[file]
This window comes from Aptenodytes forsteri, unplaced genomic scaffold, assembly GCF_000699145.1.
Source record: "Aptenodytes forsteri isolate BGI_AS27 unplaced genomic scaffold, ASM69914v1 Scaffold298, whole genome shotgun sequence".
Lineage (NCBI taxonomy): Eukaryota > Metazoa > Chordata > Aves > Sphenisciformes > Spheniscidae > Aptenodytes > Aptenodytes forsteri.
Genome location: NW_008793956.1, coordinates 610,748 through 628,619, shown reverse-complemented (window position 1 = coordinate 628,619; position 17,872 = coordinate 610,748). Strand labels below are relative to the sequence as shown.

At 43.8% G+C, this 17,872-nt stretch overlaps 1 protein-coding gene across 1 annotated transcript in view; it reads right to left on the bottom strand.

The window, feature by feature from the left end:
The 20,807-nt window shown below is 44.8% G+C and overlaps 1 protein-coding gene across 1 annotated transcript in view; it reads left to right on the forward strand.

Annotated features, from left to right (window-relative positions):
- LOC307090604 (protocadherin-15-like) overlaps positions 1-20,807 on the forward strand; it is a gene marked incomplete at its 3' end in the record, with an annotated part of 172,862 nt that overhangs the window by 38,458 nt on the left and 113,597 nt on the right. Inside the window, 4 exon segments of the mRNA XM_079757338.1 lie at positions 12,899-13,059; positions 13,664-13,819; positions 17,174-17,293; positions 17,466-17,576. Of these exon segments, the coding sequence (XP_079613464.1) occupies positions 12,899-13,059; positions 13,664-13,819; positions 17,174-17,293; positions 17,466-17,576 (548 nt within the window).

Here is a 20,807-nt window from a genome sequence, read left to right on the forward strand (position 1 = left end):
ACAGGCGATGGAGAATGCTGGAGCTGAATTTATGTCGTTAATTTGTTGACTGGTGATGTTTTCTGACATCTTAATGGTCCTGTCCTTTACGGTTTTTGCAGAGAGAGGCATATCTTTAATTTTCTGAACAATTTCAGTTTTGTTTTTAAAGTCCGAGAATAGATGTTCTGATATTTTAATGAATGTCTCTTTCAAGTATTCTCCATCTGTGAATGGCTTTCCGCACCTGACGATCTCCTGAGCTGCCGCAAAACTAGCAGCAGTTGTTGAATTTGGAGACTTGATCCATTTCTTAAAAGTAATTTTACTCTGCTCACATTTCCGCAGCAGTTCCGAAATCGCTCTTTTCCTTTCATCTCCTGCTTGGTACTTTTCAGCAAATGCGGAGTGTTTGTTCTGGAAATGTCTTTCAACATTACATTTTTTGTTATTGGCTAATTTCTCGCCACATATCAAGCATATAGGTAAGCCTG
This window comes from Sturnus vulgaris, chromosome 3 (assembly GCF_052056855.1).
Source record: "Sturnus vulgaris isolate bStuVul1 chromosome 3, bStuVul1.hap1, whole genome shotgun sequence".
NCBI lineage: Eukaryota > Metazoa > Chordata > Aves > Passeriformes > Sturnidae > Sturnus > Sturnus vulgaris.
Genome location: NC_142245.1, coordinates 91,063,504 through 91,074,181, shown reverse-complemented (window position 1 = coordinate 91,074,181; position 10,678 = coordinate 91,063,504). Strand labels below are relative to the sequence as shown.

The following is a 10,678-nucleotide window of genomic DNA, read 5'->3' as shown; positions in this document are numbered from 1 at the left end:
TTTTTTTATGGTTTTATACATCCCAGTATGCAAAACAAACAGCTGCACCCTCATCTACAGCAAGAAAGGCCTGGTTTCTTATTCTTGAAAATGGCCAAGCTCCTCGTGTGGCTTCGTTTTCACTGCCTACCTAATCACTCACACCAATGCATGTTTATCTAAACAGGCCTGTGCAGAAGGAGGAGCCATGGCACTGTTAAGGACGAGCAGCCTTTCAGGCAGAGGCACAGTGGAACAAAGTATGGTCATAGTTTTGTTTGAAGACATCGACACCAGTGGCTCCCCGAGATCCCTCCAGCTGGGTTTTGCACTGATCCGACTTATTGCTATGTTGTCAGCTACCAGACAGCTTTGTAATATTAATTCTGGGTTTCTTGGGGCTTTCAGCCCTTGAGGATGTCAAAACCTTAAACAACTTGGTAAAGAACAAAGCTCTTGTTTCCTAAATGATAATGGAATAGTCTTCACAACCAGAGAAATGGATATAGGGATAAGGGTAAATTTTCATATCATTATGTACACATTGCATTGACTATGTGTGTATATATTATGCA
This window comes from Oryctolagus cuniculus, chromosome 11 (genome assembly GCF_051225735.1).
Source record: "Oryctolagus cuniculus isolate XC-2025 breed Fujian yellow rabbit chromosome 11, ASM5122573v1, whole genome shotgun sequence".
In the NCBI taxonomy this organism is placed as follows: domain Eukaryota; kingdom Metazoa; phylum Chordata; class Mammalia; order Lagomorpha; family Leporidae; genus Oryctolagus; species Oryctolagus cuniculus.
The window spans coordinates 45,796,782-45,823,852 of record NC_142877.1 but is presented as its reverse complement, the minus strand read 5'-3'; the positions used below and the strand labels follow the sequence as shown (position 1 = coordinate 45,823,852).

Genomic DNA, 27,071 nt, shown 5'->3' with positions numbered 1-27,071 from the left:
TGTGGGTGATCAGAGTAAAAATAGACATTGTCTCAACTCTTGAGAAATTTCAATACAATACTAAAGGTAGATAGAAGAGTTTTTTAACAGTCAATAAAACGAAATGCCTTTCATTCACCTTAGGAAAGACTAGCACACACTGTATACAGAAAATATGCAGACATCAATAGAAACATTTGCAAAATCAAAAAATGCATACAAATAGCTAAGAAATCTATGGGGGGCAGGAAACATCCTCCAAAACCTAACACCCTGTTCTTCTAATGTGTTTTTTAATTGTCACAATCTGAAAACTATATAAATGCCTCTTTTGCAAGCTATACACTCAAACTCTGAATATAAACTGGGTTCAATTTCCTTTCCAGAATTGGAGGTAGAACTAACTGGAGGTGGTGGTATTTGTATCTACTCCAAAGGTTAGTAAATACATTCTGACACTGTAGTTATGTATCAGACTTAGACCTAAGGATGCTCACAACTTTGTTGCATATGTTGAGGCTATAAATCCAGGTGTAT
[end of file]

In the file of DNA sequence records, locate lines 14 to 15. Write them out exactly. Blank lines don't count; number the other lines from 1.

NCBI lineage: Eukaryota > Metazoa > Chordata > Aves > Passeriformes > Sturnidae > Sturnus > Sturnus vulgaris.
Genome location: NC_142245.1, coordinates 91,063,504 through 91,074,181, shown reverse-complemented (window position 1 = coordinate 91,074,181; position 10,678 = coordinate 91,063,504). Strand labels below are relative to the sequence as shown.